Save up to 20% on building maintenance and energy costs with the right strategy

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Building owners invest significant resources in environmental and building control systems—for most, that means one-third of the operations budget, almost as much they spend on energy.

The question is, where and why is this money spent—and can the amount be reduced while maintaining or improving building performance? The first step in finding the answer is to understand the different maintenance approaches.

  • Reactive maintenance: The practice of fixing equipment when it breaks down or deteriorates to an unacceptable point. This is more of a repair approach than a maintenance program, which creates a “fighting fires” situation.
  • Preventive maintenance: Regular maintenance of equipment according to a predetermined schedule based on equipment characteristics and capabilities. This is a proactive approach, but it lacks prioritization: Following a checklist doesn’t ensure facility personnel can attend to the most critical tasks first.
  • Predictive maintenance: The practice of monitoring and evaluating equipment and system condition in order to prioritize and perform maintenance tasks and repairs at the optimum time. A predictive maintenance program can extend a building’s lifetime by several years. It can also increase equipment safety, boost occupant comfort and productivity, and improve compliance with efficiency requirements.

Although setting up a predictive maintenance program will entail some initial expense, it’s the most effective approach over the long term. Combining a predictive maintenance strategy with advanced analytics capabilities makes it possible to create a “smart service plan.” Such a plan enables facility personnel to monitor and control equipment in ways that can reduce energy use and operating costs.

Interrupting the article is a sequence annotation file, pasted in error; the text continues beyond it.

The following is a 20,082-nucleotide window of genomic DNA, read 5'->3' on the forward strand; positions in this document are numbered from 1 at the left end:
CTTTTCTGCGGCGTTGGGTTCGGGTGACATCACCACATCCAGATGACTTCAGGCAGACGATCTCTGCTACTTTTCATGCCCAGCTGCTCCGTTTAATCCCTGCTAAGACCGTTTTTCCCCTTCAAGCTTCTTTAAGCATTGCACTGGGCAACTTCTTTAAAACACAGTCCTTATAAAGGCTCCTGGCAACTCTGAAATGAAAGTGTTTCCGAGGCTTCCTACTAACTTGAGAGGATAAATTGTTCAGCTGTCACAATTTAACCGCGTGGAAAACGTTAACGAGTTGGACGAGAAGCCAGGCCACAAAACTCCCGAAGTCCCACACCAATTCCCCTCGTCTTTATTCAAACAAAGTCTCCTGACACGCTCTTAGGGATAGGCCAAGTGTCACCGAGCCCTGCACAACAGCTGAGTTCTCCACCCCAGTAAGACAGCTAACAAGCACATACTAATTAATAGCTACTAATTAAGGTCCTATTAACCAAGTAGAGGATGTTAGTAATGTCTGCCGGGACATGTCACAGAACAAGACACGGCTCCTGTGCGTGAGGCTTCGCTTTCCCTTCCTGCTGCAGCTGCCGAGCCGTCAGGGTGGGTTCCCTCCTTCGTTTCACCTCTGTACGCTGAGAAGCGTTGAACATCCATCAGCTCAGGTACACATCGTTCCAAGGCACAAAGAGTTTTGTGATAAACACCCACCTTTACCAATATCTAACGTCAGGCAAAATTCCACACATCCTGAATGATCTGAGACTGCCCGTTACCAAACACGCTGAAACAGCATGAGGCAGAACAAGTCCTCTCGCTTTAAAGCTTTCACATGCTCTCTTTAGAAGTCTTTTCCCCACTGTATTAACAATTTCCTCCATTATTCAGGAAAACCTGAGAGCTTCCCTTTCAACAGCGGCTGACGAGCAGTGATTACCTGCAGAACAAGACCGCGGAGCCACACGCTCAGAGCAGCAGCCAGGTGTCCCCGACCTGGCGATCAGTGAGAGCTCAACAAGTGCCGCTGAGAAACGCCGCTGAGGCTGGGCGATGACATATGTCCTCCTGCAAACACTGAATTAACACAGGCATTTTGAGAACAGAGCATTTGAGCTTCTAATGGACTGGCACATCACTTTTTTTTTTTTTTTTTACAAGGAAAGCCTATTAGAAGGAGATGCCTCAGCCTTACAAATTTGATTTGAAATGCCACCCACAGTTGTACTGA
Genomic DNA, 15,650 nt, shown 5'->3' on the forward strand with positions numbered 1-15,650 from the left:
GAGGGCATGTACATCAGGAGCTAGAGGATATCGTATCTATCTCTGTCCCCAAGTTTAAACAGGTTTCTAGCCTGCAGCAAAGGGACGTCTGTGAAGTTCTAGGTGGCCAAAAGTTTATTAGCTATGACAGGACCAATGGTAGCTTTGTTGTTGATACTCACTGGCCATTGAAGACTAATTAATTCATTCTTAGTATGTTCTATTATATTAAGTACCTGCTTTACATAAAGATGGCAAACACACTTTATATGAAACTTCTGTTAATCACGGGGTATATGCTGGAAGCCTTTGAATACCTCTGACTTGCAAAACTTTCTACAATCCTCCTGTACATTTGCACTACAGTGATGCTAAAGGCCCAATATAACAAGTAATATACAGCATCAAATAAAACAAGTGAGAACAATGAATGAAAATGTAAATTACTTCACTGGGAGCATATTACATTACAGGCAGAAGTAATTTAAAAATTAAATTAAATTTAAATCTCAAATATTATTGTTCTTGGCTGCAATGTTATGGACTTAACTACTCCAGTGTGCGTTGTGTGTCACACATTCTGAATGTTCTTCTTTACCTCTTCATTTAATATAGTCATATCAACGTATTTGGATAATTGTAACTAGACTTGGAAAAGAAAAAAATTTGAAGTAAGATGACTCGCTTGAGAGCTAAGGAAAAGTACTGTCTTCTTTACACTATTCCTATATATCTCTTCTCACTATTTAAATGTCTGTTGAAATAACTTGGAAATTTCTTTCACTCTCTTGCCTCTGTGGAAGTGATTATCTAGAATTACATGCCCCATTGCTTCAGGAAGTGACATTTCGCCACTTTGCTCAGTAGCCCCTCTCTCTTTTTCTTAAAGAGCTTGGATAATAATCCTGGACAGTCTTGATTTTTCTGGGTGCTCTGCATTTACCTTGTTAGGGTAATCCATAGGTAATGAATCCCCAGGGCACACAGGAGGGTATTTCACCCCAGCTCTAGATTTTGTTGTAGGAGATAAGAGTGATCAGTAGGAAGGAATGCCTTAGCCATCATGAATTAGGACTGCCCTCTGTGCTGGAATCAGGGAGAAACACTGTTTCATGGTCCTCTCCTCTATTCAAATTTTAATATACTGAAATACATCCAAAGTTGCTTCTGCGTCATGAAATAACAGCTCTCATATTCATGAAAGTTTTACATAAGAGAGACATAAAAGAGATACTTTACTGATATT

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Source: US Department of Energy, August 2010

One more point to consider: With the exception of larger organizations that have extensive resources, most facilities find it challenging to find, hire, and train people to manage service and maintenance plans. Depending on the scope of operation, most facilities will find it less costly to hire a third-party vendor that already has the expertise on-board and can leverage its best-practice experience.

What’s the bottom line? Building owners can reduce maintenance and energy costs by up to 20% with a smart service plan comprising predictive maintenance and analytics capabilities.

You’ll find further information about the nuances of the common maintenance approaches in the new white paper, “Predictive Maintenance Strategy for Building Operations: A Better Approach.” We’ve also provided guidelines for what to expect as you research and select a service provider that’s right for your organization.


What kind of reactive, preventive or predictive maintenance decisions have you made recently? Share your responses in the comments below.

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  • Hello,
    You’re right, predictive maintenance is the best solution. Especially because we have today all the technologies to do that.
    Smart equipment can manage all energy functions in a building, but can also manage itself. So, if an equipment is down, it can send an alert on a BMC, by mail or text message.

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